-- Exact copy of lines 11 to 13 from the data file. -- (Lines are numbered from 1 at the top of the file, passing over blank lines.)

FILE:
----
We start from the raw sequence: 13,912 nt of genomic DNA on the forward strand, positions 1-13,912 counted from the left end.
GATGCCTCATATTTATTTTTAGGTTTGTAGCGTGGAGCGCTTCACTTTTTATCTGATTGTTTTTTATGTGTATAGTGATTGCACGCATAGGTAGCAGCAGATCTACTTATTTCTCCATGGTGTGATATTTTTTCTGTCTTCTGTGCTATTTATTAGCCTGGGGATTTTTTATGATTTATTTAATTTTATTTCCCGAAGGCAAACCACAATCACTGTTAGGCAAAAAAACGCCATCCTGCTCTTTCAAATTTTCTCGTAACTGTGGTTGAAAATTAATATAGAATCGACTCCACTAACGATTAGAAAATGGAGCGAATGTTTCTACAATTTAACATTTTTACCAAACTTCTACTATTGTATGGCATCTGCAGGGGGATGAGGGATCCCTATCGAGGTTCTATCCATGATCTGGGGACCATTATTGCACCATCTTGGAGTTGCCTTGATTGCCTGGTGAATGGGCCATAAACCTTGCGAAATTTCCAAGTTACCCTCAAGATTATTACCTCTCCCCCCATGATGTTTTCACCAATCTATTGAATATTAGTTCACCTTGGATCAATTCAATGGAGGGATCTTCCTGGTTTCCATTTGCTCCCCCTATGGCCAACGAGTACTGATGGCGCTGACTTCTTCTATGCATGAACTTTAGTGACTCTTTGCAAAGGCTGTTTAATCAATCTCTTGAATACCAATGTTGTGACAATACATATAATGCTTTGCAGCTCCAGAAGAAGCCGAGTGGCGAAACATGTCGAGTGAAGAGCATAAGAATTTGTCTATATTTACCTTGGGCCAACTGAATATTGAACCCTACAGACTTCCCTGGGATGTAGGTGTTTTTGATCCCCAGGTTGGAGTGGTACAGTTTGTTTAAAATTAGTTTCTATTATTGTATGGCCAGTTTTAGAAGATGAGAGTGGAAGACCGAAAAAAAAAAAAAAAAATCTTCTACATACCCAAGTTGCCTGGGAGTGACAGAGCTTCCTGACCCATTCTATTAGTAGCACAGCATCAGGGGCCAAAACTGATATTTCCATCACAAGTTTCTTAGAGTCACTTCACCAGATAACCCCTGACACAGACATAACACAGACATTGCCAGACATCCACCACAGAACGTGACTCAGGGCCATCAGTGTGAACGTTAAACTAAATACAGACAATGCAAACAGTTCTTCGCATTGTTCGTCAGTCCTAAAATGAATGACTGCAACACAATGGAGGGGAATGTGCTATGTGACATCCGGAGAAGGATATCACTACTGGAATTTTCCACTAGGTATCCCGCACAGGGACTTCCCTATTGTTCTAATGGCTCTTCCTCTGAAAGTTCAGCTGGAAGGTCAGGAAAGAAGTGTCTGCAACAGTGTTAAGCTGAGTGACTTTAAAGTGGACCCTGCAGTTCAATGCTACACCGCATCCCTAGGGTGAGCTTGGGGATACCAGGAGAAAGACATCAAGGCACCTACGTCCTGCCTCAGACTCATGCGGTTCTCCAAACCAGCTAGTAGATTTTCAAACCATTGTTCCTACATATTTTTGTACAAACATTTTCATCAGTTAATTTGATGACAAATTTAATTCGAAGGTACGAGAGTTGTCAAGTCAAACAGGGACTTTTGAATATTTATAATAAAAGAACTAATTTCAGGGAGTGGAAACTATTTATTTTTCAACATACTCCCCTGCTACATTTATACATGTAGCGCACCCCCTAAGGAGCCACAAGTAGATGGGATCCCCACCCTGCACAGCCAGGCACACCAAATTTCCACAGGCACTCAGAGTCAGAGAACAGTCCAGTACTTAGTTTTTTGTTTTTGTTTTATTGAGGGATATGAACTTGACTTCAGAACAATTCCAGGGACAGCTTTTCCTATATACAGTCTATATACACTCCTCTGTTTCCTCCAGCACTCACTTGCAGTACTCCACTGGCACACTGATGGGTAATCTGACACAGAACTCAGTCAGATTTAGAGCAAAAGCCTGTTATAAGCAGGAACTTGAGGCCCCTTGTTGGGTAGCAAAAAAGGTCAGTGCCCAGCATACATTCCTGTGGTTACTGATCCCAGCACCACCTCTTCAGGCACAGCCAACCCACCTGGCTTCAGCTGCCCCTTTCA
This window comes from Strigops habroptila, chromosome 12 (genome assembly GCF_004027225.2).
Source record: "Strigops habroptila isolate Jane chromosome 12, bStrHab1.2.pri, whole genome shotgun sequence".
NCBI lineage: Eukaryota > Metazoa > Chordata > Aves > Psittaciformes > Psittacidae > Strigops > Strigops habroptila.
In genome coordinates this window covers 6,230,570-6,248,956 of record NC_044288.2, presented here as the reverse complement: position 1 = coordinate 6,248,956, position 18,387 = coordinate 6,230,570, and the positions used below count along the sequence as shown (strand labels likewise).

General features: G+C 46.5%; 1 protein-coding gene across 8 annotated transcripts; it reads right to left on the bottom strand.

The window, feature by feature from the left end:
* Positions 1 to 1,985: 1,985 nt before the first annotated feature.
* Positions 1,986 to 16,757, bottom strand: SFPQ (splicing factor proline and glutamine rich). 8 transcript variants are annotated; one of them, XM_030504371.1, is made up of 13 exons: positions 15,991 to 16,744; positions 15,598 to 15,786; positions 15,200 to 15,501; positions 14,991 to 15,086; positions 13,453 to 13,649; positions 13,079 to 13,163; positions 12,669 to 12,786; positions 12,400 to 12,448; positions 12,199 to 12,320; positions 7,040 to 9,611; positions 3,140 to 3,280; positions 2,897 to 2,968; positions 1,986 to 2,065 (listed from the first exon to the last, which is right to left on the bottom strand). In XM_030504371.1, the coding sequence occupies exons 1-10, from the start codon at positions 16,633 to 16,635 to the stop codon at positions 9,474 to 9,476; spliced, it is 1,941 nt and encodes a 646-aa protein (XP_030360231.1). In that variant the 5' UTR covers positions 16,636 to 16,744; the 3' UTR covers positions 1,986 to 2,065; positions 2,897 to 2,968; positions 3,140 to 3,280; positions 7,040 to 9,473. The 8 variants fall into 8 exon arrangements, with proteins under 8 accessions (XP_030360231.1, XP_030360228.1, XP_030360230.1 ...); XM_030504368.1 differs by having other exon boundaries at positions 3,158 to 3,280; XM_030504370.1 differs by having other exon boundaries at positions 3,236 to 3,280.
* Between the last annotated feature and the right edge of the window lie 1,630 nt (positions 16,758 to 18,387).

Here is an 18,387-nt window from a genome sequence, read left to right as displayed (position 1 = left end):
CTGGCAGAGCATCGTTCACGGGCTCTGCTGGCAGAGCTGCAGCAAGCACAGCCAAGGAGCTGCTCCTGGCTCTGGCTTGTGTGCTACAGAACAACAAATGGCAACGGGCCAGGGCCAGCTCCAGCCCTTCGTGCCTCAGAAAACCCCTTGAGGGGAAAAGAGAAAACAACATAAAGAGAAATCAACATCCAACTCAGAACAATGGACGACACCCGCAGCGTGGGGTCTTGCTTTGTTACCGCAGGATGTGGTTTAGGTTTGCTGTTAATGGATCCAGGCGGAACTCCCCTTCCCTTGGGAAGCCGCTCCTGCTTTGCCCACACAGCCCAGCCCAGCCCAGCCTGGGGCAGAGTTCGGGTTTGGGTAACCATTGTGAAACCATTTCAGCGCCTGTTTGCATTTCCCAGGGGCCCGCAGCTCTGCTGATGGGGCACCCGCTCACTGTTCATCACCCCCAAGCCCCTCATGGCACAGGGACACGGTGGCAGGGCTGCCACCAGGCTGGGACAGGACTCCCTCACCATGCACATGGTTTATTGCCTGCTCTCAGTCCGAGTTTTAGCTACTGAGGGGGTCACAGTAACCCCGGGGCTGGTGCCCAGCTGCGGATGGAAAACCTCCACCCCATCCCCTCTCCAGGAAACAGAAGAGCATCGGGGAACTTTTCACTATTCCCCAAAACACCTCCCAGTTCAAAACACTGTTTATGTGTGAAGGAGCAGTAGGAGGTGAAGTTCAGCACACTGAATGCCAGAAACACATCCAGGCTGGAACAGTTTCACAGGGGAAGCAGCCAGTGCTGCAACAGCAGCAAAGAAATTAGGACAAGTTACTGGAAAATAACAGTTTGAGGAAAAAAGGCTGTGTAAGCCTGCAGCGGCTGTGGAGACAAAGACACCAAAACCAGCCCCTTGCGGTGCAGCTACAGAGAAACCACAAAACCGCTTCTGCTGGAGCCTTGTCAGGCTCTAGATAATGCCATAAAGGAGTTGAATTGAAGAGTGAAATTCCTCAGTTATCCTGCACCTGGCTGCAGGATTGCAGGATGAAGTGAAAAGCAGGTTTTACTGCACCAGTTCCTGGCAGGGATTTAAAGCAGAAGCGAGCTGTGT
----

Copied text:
* Between the last annotated feature and the right edge of the window lie 1,630 nt (positions 16,758 to 18,387).

Here is an 18,387-nt window from a genome sequence, read left to right as displayed (position 1 = left end):
CTGGCAGAGCATCGTTCACGGGCTCTGCTGGCAGAGCTGCAGCAAGCACAGCCAAGGAGCTGCTCCTGGCTCTGGCTTGTGTGCTACAGAACAACAAATGGCAACGGGCCAGGGCCAGCTCCAGCCCTTCGTGCCTCAGAAAACCCCTTGAGGGGAAAAGAGAAAACAACATAAAGAGAAATCAACATCCAACTCAGAACAATGGACGACACCCGCAGCGTGGGGTCTTGCTTTGTTACCGCAGGATGTGGTTTAGGTTTGCTGTTAATGGATCCAGGCGGAACTCCCCTTCCCTTGGGAAGCCGCTCCTGCTTTGCCCACACAGCCCAGCCCAGCCCAGCCTGGGGCAGAGTTCGGGTTTGGGTAACCATTGTGAAACCATTTCAGCGCCTGTTTGCATTTCCCAGGGGCCCGCAGCTCTGCTGATGGGGCACCCGCTCACTGTTCATCACCCCCAAGCCCCTCATGGCACAGGGACACGGTGGCAGGGCTGCCACCAGGCTGGGACAGGACTCCCTCACCATGCACATGGTTTATTGCCTGCTCTCAGTCCGAGTTTTAGCTACTGAGGGGGTCACAGTAACCCCGGGGCTGGTGCCCAGCTGCGGATGGAAAACCTCCACCCCATCCCCTCTCCAGGAAACAGAAGAGCATCGGGGAACTTTTCACTATTCCCCAAAACACCTCCCAGTTCAAAACACTGTTTATGTGTGAAGGAGCAGTAGGAGGTGAAGTTCAGCACACTGAATGCCAGAAACACATCCAGGCTGGAACAGTTTCACAGGGGAAGCAGCCAGTGCTGCAACAGCAGCAAAGAAATTAGGACAAGTTACTGGAAAATAACAGTTTGAGGAAAAAAGGCTGTGTAAGCCTGCAGCGGCTGTGGAGACAAAGACACCAAAACCAGCCCCTTGCGGTGCAGCTACAGAGAAACCACAAAACCGCTTCTGCTGGAGCCTTGTCAGGCTCTAGATAATGCCATAAAGGAGTTGAATTGAAGAGTGAAATTCCTCAGTTATCCTGCACCTGGCTGCAGGATTGCAGGATGAAGTGAAAAGCAGGTTTTACTGCACCAGTTCCTGGCAGGGATTTAAAGCAGAAGCGAGCTGTGT